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How She Loved Him, by Tiffany Grimm

#322: Isinglassed Pulse, by Josh Stein

With a startled gasp, Enora shot up in bed, her small hand flying to her bosom. Her ragged breathing filled the room until Enora felt her heartrate slow. As she lay back against her pillow, she glanced to the other side of the bed. An undented pillow lay pristine and unused for these last 6 months. Her eyes wandered over to the picture on the bedside table. Ah Jord, her beloved husband of these last 50 years. Enora’s eyes misted over as she remembered their wedding day. She was clad in her grandmother’s gown and Jord was dressed in his Sunday best. Fifty years later, she could still see traces of the young man he used to be in the photo by the bed. Face scrubbed and beaming from the picture across to her, Jord smiled at her as Enora lay back down and drifted to sleep, thinking of her late husband as she nodded off.

Ah Jord, how she loved him.

They married young. Enora was happy running her own home. She felt a sense of accomplishment when the tantalizing smell of fresh bread would fill the home or when the last tiny stitch was placed in a multipatterned quilt to adorn their bed.

Jord was many things, but a handy man he was not. He worked hard at the little bank in town—reasonably good with numbers but hopeless around the house. Oh, he always tried his best but somehow the window shutters never hung quite straight, letting in a chilly breeze in the winter evening. The back door didn’t quite close properly, allowing all the neighborhood cats to wander through her clean kitchen.

Enora laughed gaily at the memory of how angry she would become with all those little cat paws pouncing on her bread dough or nibbling at the still warm dinner on the kitchen table. She smiled at the memory of frigid winter nights as the air whistled through the windows, icy tendrils slithering under the bed covers. Oh, how she would rail at Jord in the dead of the night. Not that Jord minded. He slept the sleep of the dead.

Ah Jord, how she loved him.

Enora thought fondly of her husband as she plucked runner beans from the vine. Bumbling along in the garden, Jord would weed, his large mustache trembling like the bees dancing around their vegetable plants. The fact that he pulled more vegetables than weeds was another matter entirely. He did love eating the vegetables even if he couldn’t discern a tomoto plant from a weed—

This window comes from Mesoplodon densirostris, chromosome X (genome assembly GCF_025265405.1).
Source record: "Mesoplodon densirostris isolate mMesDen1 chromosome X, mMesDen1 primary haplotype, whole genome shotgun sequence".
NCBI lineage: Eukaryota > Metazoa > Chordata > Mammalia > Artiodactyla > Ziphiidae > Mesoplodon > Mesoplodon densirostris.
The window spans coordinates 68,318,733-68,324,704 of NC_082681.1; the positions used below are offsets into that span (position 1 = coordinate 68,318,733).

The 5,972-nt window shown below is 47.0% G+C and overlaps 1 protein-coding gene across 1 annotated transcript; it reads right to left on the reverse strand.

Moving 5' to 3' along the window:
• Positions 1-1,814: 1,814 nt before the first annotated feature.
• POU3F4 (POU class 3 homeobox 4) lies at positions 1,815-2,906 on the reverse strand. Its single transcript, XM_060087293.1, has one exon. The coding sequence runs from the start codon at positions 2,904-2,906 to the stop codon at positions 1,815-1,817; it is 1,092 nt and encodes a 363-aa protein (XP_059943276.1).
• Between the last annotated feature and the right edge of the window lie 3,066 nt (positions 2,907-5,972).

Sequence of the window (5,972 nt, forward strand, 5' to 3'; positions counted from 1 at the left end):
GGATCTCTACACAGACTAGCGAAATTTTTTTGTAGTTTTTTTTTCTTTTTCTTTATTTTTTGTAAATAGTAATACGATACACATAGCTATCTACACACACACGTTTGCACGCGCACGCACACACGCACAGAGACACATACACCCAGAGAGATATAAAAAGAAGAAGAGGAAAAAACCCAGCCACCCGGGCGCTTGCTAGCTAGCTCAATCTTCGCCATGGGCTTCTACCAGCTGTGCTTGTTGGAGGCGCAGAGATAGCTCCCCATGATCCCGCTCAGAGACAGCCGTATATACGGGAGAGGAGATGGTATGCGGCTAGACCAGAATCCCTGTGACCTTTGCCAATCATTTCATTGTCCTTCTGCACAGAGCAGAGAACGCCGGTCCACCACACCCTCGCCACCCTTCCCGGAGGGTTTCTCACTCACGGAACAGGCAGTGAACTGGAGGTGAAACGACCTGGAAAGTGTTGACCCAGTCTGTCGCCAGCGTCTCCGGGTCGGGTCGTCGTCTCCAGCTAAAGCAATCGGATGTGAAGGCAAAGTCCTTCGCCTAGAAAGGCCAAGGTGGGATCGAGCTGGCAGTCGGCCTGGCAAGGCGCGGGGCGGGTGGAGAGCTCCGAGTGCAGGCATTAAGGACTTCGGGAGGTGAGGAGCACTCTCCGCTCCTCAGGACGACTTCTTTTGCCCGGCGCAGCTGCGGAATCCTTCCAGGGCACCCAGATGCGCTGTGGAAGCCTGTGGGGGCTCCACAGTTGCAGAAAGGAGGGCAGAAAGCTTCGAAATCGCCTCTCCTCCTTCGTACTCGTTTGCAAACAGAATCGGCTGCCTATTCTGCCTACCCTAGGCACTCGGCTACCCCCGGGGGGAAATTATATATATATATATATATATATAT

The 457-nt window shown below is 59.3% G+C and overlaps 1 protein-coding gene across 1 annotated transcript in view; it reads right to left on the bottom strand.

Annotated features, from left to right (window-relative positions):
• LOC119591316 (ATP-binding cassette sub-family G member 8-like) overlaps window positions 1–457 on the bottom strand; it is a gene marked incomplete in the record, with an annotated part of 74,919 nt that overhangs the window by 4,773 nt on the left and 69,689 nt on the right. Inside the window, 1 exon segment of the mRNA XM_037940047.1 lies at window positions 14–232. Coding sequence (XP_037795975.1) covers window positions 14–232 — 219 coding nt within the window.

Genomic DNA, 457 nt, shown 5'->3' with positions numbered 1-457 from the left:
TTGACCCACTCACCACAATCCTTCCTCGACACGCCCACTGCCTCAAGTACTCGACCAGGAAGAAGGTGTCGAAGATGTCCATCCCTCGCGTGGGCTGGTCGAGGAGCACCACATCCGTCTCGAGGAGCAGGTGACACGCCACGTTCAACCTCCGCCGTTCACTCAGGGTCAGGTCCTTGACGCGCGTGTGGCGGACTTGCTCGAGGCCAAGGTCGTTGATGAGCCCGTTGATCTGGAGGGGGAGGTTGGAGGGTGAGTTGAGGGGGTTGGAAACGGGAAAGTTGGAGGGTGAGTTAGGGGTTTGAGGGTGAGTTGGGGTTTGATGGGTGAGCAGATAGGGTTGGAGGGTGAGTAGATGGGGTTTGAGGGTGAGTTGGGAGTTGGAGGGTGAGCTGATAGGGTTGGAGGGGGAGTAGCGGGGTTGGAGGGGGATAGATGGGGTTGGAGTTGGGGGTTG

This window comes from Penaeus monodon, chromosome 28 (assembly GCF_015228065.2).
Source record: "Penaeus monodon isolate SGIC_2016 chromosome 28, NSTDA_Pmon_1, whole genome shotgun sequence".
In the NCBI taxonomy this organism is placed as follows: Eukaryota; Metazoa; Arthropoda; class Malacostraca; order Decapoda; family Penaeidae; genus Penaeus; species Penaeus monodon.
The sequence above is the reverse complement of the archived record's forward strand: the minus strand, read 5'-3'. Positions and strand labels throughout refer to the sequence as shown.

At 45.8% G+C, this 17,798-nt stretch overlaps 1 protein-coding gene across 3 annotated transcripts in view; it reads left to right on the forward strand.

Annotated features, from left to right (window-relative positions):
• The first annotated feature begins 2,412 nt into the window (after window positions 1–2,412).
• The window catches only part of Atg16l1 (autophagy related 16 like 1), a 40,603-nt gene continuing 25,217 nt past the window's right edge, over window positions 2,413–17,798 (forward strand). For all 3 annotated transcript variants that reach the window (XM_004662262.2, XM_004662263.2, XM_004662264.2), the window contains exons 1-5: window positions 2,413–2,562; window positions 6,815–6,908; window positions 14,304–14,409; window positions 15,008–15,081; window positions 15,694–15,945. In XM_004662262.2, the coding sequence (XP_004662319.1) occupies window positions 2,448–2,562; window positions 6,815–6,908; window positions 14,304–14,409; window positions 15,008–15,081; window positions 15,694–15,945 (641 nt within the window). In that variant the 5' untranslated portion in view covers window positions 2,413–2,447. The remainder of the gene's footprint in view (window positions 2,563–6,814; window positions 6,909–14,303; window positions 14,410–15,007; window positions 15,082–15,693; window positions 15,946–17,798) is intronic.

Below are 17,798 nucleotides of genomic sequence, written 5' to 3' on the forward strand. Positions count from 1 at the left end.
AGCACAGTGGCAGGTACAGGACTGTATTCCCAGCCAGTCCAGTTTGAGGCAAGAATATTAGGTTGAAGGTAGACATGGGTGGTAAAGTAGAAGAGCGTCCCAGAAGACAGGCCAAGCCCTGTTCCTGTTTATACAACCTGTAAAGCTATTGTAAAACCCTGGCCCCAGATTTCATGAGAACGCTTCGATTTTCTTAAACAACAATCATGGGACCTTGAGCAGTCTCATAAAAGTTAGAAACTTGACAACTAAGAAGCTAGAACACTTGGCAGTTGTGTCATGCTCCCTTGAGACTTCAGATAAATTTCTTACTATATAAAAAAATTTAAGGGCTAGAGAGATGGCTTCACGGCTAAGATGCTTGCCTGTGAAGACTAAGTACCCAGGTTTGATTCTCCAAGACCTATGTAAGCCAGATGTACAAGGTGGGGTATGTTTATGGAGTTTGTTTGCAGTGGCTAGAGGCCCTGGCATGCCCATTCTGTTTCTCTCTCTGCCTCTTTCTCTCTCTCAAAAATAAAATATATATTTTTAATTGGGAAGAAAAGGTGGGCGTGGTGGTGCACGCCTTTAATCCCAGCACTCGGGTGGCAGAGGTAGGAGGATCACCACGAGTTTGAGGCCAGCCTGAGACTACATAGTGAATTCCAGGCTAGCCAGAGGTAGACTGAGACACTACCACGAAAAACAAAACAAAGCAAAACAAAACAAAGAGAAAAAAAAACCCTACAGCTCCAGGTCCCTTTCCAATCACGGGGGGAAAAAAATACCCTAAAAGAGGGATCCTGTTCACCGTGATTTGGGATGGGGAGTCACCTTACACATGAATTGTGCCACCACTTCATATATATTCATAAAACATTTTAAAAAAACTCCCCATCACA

even with large plump tomatoes hanging off the stems.

Ah Jord, how she loved him.

She thought of how he tended to the woodstove in winter. Off in his own world, the fire either died a sputtering slow death or Jord would ply the fire with so much wood it suffocated in on itself.

“Oh, silly Jord!” Enora reminisced.

Or how he would “chop” wood out back for their woodstove. Standing in their little back yard, arms straining from the lack of real physical labor, he would bring down the ax with a resounding thunk. Missing the wood entirely of course. But oh, how he tried. Enora never wanted Jord to feel underappreciated. Her eyes glinting, she would watch him struggle unknowing of her own struggle not to push him out of the way and do the job herself. Enora was handy with the ax, cutting most of the wood to heat their little home. It really was a surprise the day she went out to help him with the latest woodpile. A surprise when his confused eyes turned to her as she raised the ax high above her head. Surprise was the last look Jord had as the ax came whistling down upon his head.

Ah Jord, how she loved him.

Loved him to death.


Tiffany Grimm is a library assistant with Manatee Libraries. New to Florida, she's enjoying the sun, lizards, and books. She is currently working on Masters in Library Science.


Josh Stein is a lifelong multi-mode creative artist, musician, writer, professor with multiple advanced degrees from the University of California and the University of Liverpool, and adult beverage maker, residing in Napa, California. With formal training in calligraphy, graphic design, and color work; more than two decades as a researcher, teacher, and writer in cultural analysis in the vein of the Birmingham and Frankfurt Schools; and a decade and a half as a commercial artist and designer for multiple winery clients; he brings his influences of Pop art, Tattoo flash and lining techniques, and Abstract Surrealism and Expressionism to the extreme edge where graphic design and calligraphy meet the Platonic theory of forms. The resulting metallic and fluorescent inks and acrylics on canvas delight and perplex, moving between the worlds of solidity and abstraction.


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